... witnessed the misconduct of Abraham's wife on two memorable occasions, it would be highly gratifying to hear, in the next circumstance of her history, that she acted worthy of her connexion with so illustrious a husband, But alas! we are still necessitated to derive instruction rather from a record of her faults than of her excellencies. We must expect to witness a variety of these in every human character, combined only with comparatively a small number of shining ...
— Female Scripture Biographies, Vol. I • Francis Augustus Cox

... altruism are alike impracticable. For on the one hand unless the egoist's happiness is compatible to some extent with that of his fellows, their opposition will almost inevitably vitiate his perfect enjoyment; on the other hand, the altruist whose primary object is the good of others, must derive his own highest happiness — i.e. must realize himself most completely — in the fulfilment of this object. In fact, the altruistic idea, in itself and apart from a further definition of the good, is rather a method ...
— Project Gutenberg Encyclopedia

... friend. Tacitus, too, has been interpolated. Seneca's ideal man is not Jesus, for Jesus is Osiris, Horus, Krishna, Mithra, Hercules, Adonis,—think of this beautiful young god's death!—Buddha. Such a mock trial and death could not have taken place under the Roman or Jewish laws. The sacraments derive from the Greeks, from the Indians—the mysteries of Ceres and Bacchus, from the Haoma sacrifice of the Persians, originally Brahmanic. The Trinity, was it not a relic of that ineradicable desire for polytheism implanted in the human bosom? Was the crucifixion ...
— Visionaries • James Huneker

... and two chairs from her own room. She was compelled to buy a bed and dressing table and divers other things, which amounted to one hundred and thirty francs. This she must pay for ten francs each month. So that for nearly a year they could derive no ...
— L'Assommoir • Emile Zola

... for days together to her bed. But, happily, the poor solitary woman had, at least, one attached friend in the daughter of a farmer of the parish, a young and beautiful girl, who, though naturally of no melancholy temperament, seemed to derive almost all she enjoyed of pleasure from the society of the widow. Helen Henry was in her twenty-third year; but she seemed older in spirit than in years. She was thin and pale, though exquisitely formed; there was a drooping heaviness in her fine eyes, and a cast of pensive thought on her ...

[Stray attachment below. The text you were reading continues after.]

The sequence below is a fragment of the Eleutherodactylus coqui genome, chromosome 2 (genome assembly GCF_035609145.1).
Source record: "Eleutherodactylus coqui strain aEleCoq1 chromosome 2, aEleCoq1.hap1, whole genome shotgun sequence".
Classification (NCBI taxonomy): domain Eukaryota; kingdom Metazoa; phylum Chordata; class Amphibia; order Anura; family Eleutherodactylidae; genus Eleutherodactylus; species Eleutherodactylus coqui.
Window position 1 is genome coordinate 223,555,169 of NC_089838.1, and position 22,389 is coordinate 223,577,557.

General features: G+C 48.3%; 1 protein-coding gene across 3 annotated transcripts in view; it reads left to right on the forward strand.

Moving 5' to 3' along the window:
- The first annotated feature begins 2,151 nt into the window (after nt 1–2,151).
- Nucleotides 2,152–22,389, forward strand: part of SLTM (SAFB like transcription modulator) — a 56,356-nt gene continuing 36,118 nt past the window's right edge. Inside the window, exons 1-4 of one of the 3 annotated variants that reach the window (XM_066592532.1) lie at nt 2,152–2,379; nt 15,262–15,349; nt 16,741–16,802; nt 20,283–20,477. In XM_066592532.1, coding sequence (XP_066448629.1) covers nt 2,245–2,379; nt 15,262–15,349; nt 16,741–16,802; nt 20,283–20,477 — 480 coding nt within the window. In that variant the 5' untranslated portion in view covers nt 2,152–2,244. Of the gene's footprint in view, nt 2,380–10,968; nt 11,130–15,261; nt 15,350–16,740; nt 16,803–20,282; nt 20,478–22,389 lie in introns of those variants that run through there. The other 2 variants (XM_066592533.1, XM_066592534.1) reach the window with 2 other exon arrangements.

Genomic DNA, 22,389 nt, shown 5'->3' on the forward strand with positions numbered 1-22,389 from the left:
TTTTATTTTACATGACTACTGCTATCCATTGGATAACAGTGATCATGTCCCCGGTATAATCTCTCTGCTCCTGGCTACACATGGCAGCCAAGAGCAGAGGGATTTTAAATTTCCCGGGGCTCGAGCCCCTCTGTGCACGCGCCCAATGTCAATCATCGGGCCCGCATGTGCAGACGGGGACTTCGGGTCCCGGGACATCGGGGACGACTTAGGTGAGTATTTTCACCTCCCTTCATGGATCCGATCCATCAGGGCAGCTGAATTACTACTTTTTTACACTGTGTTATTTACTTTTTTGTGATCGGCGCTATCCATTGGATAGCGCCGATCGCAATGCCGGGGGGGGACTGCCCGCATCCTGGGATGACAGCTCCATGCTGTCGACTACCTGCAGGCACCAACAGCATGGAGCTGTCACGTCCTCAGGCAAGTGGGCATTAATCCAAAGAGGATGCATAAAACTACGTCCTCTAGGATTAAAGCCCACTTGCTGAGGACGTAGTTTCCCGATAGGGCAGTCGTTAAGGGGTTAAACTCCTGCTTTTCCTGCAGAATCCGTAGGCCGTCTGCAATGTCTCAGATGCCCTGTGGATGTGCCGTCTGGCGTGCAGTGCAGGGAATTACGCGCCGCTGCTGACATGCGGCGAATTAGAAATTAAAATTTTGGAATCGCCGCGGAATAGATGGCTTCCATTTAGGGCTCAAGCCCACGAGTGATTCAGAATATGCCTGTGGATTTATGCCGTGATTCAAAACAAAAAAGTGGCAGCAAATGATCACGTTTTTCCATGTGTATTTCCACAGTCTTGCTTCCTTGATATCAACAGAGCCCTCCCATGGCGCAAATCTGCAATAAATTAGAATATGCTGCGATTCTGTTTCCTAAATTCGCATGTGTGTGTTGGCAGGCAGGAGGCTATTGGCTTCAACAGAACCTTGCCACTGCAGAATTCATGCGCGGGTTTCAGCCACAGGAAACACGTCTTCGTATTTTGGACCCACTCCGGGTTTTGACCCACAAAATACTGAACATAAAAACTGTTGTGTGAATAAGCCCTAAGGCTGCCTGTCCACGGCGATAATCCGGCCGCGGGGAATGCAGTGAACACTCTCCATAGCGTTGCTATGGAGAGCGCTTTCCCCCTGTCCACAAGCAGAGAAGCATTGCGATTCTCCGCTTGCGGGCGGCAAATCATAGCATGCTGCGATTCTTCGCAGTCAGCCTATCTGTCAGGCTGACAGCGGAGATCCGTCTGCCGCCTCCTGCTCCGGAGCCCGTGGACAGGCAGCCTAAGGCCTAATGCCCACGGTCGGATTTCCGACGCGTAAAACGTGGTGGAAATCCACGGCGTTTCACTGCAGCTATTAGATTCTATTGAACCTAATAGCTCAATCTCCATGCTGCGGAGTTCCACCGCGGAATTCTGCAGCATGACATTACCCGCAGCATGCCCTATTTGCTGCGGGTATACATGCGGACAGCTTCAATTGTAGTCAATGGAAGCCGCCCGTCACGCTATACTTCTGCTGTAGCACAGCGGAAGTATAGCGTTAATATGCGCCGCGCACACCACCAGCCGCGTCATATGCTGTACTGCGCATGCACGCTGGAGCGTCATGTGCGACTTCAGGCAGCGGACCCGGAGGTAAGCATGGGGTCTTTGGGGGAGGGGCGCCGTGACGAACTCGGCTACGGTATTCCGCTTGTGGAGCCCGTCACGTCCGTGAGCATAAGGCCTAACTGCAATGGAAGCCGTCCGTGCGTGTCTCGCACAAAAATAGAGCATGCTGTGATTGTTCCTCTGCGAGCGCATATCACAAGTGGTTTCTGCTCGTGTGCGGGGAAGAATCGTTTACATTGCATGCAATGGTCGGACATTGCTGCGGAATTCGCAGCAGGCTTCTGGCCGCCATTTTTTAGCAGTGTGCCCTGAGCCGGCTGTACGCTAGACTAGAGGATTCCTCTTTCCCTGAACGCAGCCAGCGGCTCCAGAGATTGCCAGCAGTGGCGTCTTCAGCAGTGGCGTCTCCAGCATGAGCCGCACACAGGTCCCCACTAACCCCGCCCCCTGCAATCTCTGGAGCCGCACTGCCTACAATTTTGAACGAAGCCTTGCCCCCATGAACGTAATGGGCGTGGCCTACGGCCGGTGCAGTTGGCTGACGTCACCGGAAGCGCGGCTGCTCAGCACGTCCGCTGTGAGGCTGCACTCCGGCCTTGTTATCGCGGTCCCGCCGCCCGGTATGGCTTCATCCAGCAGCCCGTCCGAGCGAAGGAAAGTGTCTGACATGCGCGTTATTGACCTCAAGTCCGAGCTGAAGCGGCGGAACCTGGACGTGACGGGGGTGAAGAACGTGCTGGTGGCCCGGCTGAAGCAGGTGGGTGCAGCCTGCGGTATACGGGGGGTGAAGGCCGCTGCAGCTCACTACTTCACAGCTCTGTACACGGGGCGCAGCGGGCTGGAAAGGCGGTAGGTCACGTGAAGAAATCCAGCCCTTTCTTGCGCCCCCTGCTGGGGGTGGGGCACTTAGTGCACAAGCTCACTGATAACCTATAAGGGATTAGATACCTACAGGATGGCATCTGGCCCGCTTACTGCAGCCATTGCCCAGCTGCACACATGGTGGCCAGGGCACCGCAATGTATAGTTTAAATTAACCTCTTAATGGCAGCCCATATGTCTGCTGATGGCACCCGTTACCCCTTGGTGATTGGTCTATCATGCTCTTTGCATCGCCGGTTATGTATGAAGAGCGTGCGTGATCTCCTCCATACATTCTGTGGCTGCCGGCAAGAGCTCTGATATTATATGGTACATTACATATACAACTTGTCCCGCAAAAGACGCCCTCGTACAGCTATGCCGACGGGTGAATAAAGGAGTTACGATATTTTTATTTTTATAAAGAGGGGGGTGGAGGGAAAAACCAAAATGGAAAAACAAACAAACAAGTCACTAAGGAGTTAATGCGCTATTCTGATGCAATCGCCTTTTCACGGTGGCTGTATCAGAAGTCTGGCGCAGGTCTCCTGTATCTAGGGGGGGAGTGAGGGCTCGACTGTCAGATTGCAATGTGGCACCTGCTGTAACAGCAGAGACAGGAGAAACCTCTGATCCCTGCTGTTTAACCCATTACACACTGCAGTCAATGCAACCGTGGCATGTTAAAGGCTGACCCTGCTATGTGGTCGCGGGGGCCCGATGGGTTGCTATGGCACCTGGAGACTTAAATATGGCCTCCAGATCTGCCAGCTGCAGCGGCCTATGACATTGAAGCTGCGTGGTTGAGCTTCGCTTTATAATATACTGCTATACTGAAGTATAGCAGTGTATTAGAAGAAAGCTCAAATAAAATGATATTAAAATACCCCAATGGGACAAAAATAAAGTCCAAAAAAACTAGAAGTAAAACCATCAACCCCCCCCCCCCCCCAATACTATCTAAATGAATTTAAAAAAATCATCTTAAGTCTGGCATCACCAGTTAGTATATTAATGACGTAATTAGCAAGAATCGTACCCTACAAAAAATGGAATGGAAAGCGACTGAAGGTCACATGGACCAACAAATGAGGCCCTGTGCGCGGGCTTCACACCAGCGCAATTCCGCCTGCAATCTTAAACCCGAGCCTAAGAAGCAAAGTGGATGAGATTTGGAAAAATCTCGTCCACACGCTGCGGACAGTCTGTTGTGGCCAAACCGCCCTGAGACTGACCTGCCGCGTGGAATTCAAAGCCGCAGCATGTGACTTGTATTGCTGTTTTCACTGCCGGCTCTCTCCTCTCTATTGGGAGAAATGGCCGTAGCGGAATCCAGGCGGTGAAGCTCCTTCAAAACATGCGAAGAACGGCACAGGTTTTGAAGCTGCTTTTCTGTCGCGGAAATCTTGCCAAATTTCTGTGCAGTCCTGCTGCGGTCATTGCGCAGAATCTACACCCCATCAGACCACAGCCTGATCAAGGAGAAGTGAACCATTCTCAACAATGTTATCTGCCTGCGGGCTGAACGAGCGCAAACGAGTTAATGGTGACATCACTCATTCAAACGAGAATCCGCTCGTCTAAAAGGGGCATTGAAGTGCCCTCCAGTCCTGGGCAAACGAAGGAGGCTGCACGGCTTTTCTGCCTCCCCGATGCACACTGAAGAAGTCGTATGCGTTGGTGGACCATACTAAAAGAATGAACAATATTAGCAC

— Wilson's Tales of the Borders and of Scotland, Volume III • Various

... trade revived and prosperity began to return. The receivers of grants of land found that they had a stake in the country, and sought to derive profit from their crops. Similar activity appeared at the mines, and the building at Santo Domingo progressed rapidly. The admiral began to hope that the first troubles incident to an infant colony were over, and that the time ...
— The Great Events by Famous Historians, Vol. 8 - The Later Renaissance: From Gutenberg To The Reformation • Editor-in-Chief: Rossiter Johnson

... aggravated rather than extenuated the evil to be told, as they had been told, that all these deeds of violence had been represented on the stage with every aid which money, art and research could give. Again, was it desirable that the Democracy should derive their ideas of the family life of crowned heads from being admitted into the scandalous secrets of the household of Hamlet? Or did they wish to see an injured husband following the example of Othello? ...
— Punch, or, the London Charivari, Volume 98, March 8, 1890. • Various

... must derive some advantage from my nobility. But midshipman or cabin boy, only recently papa again promised me a mast, here close by the swing, with yards and a rope ladder. Most assuredly I should like one and I should not allow anybody to interfere with my fastening the pennant ...
— The German Classics Of The Nineteenth And Twentieth Centuries, Volume 12 • Various

... useful discoveries, as will be afterwards explained. With regard to the use of the auger, though there is every reason to believe that he was led to employ that instrument from the circumstance already stated, and did not derive it from any other source of intelligence, yet there is no doubt that others might have hit upon the same idea without being indebted for it to him. It has happened, that, in attempts to discover mines by boring, springs have been tapped, and ground thereby drained, ...
— Farm drainage • Henry Flagg French

... have a firmer grasp of you, and then you will not despise even the meanest things; at your age, you are too much disposed to regard the opinions of men. But I should like to know whether you mean that there are certain ideas of which all other things partake, and from which they derive their names; that similars, for example, become similar, because they partake of similarity; and great things become great, because they partake of greatness; and that just and beautiful things become just and beautiful, because they partake of ...